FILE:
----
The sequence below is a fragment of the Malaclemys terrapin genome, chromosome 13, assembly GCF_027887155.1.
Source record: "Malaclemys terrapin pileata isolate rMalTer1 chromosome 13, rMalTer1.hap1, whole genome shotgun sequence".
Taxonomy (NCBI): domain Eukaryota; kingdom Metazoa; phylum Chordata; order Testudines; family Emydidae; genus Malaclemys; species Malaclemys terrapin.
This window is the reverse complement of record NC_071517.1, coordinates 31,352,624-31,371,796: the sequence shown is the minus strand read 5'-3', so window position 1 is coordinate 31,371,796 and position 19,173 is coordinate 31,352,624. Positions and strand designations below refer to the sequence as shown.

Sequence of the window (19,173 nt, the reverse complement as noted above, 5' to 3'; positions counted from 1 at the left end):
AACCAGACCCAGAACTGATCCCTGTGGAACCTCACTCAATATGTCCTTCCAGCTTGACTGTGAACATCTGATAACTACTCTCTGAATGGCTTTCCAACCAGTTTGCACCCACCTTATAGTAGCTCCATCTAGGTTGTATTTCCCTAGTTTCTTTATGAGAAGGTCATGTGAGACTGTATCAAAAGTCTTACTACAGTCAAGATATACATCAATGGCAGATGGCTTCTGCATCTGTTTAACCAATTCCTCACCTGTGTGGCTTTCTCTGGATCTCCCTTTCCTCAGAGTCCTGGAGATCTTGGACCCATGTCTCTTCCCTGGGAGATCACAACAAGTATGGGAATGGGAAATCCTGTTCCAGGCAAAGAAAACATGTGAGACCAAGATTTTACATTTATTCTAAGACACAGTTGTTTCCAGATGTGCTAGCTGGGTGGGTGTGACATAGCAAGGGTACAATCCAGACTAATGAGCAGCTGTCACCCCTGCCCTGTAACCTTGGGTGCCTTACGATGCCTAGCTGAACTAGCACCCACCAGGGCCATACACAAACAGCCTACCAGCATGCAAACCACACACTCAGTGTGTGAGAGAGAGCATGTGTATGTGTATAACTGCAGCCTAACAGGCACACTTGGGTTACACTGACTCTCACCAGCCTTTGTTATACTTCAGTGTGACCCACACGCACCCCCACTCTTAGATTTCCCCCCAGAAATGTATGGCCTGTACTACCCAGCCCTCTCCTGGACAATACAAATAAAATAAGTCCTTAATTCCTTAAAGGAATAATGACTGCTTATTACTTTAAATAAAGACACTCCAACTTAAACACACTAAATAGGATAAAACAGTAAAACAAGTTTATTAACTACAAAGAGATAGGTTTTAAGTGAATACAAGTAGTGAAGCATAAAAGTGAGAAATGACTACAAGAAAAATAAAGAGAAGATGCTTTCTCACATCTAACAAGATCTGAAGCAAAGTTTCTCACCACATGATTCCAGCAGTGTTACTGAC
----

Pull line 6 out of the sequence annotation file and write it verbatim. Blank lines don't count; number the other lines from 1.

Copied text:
AACCAGACCCAGAACTGATCCCTGTGGAACCTCACTCAATATGTCCTTCCAGCTTGACTGTGAACATCTGATAACTACTCTCTGAATGGCTTTCCAACCAGTTTGCACCCACCTTATAGTAGCTCCATCTAGGTTGTATTTCCCTAGTTTCTTTATGAGAAGGTCATGTGAGACTGTATCAAAAGTCTTACTACAGTCAAGATATACATCAATGGCAGATGGCTTCTGCATCTGTTTAACCAATTCCTCACCTGTGTGGCTTTCTCTGGATCTCCCTTTCCTCAGAGTCCTGGAGATCTTGGACCCATGTCTCTTCCCTGGGAGATCACAACAAGTATGGGAATGGGAAATCCTGTTCCAGGCAAAGAAAACATGTGAGACCAAGATTTTACATTTATTCTAAGACACAGTTGTTTCCAGATGTGCTAGCTGGGTGGGTGTGACATAGCAAGGGTACAATCCAGACTAATGAGCAGCTGTCACCCCTGCCCTGTAACCTTGGGTGCCTTACGATGCCTAGCTGAACTAGCACCCACCAGGGCCATACACAAACAGCCTACCAGCATGCAAACCACACACTCAGTGTGTGAGAGAGAGCATGTGTATGTGTATAACTGCAGCCTAACAGGCACACTTGGGTTACACTGACTCTCACCAGCCTTTGTTATACTTCAGTGTGACCCACACGCACCCCCACTCTTAGATTTCCCCCCAGAAATGTATGGCCTGTACTACCCAGCCCTCTCCTGGACAATACAAATAAAATAAGTCCTTAATTCCTTAAAGGAATAATGACTGCTTATTACTTTAAATAAAGACACTCCAACTTAAACACACTAAATAGGATAAAACAGTAAAACAAGTTTATTAACTACAAAGAGATAGGTTTTAAGTGAATACAAGTAGTGAAGCATAAAAGTGAGAAATGACTACAAGAAAAATAAAGAGAAGATGCTTTCTCACATCTAACAAGATCTGAAGCAAAGTTTCTCACCACATGATTCCAGCAGTGTTACTGAC